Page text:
Tuesday, January 17, 2017


I never needed my mom.  I was born with an innate stubbornness, a fierce independence, the belief that I knew everything and I could do it all on my own (except when I needed something like money or a ride...I was a real treat of a child).  I didn't talk to my mom.  I didn't share things with her.  I didn't tell her about my insecurities, being bullied, feeling like no one liked me, friends being mean to me, or any of my failures.  I wanted my parents to think I was perfect.  I wanted them to think that I had everything under control and I had it all figured out.  I was an overweight preteen with acne so...I had literally nothing figured out y'all.
When things got hard in my family I got resentful and angry.  And can you guess who I took all that anger and resentment out on?  My mom.  It wasn't fair and I'm sure Freud would have something to say about it but I did it nonetheless.
So here I am 30 years from my birth and 20 something years from ceasing to feel like I needed my mom and yet if there is one person I need more than anyone else on the earth...it's her.
So what changes?  Maturity I suppose.  Life experiences definitely.  Calling your mom from Target having a Level 5 meltdown because you don't know what kind of jam to buy can humble you a bit too.  With maturity and life experiences comes reflection.  And as I've reflected...this is what I've realized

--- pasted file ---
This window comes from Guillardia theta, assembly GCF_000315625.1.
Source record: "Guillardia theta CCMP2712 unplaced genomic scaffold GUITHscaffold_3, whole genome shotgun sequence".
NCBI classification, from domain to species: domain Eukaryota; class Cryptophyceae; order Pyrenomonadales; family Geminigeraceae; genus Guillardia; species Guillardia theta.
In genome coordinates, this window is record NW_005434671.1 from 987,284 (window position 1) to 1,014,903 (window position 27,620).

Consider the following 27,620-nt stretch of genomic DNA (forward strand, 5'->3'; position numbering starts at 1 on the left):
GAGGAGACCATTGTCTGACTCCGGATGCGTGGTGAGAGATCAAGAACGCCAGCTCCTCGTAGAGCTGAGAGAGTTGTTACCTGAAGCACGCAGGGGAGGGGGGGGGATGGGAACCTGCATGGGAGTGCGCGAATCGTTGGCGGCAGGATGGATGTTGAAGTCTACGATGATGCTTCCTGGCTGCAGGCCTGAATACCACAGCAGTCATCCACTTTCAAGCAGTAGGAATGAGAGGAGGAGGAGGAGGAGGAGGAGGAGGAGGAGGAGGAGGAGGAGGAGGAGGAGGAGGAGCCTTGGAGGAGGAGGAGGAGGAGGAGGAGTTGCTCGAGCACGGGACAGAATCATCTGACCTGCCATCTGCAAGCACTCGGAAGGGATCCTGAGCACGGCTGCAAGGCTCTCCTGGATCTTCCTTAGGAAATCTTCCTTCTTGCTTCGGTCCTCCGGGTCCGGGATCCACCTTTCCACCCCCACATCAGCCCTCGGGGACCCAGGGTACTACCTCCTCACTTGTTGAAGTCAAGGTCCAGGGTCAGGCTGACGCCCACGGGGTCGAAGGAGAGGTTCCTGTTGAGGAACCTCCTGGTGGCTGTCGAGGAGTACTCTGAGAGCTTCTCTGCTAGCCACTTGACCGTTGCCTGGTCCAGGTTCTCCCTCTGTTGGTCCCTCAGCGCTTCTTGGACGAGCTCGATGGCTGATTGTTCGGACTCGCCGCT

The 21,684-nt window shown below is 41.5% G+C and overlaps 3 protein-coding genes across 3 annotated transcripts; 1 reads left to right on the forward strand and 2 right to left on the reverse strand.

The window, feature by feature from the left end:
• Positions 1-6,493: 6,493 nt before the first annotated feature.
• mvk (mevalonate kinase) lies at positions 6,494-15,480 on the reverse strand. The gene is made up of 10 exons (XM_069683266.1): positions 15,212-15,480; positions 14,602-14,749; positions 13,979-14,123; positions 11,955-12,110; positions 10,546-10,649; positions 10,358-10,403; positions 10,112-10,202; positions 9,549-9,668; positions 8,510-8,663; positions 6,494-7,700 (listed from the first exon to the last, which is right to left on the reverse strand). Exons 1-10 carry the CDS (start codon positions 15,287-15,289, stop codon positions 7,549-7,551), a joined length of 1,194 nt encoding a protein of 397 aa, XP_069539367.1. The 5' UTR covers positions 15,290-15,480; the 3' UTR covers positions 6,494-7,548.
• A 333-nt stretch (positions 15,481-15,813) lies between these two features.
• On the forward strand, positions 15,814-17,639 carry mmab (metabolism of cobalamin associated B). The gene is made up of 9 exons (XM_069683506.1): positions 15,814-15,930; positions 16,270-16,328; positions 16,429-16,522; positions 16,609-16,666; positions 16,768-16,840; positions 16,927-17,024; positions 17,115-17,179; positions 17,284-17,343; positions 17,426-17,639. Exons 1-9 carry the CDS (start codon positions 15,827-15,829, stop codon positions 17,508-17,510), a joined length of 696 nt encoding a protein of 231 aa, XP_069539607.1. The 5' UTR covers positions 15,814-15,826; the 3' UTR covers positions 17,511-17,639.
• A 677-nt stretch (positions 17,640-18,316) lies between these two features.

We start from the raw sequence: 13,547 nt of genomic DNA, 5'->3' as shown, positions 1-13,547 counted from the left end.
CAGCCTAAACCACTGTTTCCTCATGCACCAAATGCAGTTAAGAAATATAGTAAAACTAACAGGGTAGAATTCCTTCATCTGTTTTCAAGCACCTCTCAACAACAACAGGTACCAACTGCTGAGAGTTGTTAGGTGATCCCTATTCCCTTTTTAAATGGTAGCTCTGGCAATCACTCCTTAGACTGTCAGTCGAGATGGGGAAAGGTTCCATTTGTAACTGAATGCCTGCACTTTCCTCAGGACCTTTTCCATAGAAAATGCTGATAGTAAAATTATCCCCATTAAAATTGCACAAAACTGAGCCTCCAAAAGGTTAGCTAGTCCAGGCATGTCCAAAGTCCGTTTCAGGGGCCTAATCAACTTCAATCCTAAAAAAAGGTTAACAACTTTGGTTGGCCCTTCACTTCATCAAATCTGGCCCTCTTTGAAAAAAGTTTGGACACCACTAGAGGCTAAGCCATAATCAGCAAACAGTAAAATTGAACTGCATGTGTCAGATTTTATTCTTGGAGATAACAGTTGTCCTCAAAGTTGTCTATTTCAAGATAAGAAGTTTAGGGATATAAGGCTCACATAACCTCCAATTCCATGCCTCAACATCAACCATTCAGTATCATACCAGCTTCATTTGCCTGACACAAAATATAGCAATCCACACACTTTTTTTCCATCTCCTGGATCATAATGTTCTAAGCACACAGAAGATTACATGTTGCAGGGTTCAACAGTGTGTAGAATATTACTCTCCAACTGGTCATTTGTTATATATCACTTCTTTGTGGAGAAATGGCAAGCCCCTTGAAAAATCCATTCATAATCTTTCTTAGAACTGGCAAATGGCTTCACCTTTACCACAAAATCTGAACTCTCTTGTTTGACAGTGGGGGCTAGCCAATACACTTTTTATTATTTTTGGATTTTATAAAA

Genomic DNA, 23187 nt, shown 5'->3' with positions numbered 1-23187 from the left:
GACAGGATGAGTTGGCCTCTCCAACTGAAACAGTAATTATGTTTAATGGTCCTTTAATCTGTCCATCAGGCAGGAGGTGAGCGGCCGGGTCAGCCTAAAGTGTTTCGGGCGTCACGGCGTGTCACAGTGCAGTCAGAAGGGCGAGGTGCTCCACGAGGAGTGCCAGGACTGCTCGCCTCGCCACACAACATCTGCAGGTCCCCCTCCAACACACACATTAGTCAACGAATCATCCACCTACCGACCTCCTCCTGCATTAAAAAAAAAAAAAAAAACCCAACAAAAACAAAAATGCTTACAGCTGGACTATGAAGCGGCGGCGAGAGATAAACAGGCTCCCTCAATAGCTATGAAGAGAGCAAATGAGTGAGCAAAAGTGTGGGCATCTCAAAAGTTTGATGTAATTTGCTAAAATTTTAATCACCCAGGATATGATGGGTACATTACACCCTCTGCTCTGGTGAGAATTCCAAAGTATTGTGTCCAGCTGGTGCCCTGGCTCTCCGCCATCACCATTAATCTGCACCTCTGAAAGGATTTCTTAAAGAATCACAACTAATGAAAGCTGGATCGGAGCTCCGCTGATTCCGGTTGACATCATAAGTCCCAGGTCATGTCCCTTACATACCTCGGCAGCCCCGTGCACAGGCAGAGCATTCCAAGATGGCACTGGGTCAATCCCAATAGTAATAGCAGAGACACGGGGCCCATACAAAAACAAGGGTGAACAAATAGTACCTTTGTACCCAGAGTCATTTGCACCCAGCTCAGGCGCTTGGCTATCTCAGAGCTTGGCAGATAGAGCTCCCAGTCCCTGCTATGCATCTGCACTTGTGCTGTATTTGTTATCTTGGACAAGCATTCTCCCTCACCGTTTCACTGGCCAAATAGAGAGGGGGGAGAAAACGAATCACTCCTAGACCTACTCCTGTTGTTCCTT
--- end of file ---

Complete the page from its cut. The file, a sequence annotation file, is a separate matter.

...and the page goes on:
• The woman who drove me to school and dance lessons was my mom
  • The woman who calmed me down after a yelling match with my dad about homework was my mom
  • The woman who would make every single holiday feel special was my mom (seriously...even Valentine's Day you guys)
  • The woman who had huge dreams and the talent to make them come true but sacrificed all of that for a family was my mom
  • The woman who lost her daughter and her mother within 2 years of each other and still forged ahead was my mom
  • The woman who would answer the phone every day I called from college crying was my mom (this was the first time I was in college...we'll get to nursing school in a minute)
  • The woman who can make you laugh until you pee your pants is my mom
  • The woman who would still get up early in the morning so you don't have to walk in the cold and snow is my mom
  • The woman who will answer the phone even though she's in bed and listen to me vent about hurt feelings is my mom
  • The woman who would defend her children until her last breath is my mom
  • The woman who passionately encourages me to pursue my dream of being a nurse is my mom
  • The woman who believes in me is my mom
  • The woman who taught me to value myself is my mom
  • The woman who loves me even though I am still stubborn, fiercely independent, and a know-it-all is my mom
  • The woman who thinks I'm wonderful even though I am terribly flawed is my mom

I wish all the time these days that I could see myself through my mom's eyes.  Moms have a special way of seeing their children.  A special way of knowing just what to say and just when to say it.  A way to keep the entire family together.  Dads are cool but moms hold it all together.  Even if you may not have your mom in your life for whatever reason...chances are....you know a mom.  And I would bet everything I have (it's not much..don't get excited) they posses these same qualities.  They will listen to you when you're elated or when your heart is breaking.  They would fight for you.  They would help you any way they could.  They would defend you and love you so much you don't know what to do with it all. 
Because moms are magic.  My mom is magic.  I don't know much...but I know that.

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